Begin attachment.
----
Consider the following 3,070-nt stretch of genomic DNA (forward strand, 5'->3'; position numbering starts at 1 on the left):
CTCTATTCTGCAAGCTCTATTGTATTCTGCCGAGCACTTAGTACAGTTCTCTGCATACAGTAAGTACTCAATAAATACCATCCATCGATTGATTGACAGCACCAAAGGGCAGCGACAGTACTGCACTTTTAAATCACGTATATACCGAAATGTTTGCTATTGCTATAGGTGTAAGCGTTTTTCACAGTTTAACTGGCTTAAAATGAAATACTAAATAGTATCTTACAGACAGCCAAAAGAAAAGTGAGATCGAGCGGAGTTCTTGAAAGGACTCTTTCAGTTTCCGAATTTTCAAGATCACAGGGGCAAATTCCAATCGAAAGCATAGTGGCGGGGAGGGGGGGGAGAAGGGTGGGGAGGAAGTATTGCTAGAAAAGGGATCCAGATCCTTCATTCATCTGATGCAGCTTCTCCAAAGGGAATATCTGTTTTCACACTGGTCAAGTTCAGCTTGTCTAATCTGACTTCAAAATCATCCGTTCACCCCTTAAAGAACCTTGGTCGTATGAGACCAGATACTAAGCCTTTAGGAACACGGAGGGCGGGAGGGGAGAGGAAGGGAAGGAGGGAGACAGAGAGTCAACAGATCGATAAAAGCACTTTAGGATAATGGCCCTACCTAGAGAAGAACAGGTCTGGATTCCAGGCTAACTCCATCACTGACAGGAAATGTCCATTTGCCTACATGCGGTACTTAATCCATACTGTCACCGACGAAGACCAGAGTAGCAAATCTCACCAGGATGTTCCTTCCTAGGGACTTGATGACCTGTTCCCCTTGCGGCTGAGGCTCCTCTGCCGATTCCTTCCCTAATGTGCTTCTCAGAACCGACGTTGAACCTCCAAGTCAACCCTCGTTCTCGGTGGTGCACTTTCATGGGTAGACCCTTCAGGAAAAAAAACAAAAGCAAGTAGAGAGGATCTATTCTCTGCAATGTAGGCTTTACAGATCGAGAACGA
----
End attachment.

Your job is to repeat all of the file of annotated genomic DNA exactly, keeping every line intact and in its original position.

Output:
Consider the following 3,070-nt stretch of genomic DNA (forward strand, 5'->3'; position numbering starts at 1 on the left):
CTCTATTCTGCAAGCTCTATTGTATTCTGCCGAGCACTTAGTACAGTTCTCTGCATACAGTAAGTACTCAATAAATACCATCCATCGATTGATTGACAGCACCAAAGGGCAGCGACAGTACTGCACTTTTAAATCACGTATATACCGAAATGTTTGCTATTGCTATAGGTGTAAGCGTTTTTCACAGTTTAACTGGCTTAAAATGAAATACTAAATAGTATCTTACAGACAGCCAAAAGAAAAGTGAGATCGAGCGGAGTTCTTGAAAGGACTCTTTCAGTTTCCGAATTTTCAAGATCACAGGGGCAAATTCCAATCGAAAGCATAGTGGCGGGGAGGGGGGGGAGAAGGGTGGGGAGGAAGTATTGCTAGAAAAGGGATCCAGATCCTTCATTCATCTGATGCAGCTTCTCCAAAGGGAATATCTGTTTTCACACTGGTCAAGTTCAGCTTGTCTAATCTGACTTCAAAATCATCCGTTCACCCCTTAAAGAACCTTGGTCGTATGAGACCAGATACTAAGCCTTTAGGAACACGGAGGGCGGGAGGGGAGAGGAAGGGAAGGAGGGAGACAGAGAGTCAACAGATCGATAAAAGCACTTTAGGATAATGGCCCTACCTAGAGAAGAACAGGTCTGGATTCCAGGCTAACTCCATCACTGACAGGAAATGTCCATTTGCCTACATGCGGTACTTAATCCATACTGTCACCGACGAAGACCAGAGTAGCAAATCTCACCAGGATGTTCCTTCCTAGGGACTTGATGACCTGTTCCCCTTGCGGCTGAGGCTCCTCTGCCGATTCCTTCCCTAATGTGCTTCTCAGAACCGACGTTGAACCTCCAAGTCAACCCTCGTTCTCGGTGGTGCACTTTCATGGGTAGACCCTTCAGGAAAAAAAACAAAAGCAAGTAGAGAGGATCTATTCTCTGCAATGTAGGCTTTACAGATCGAGAACGA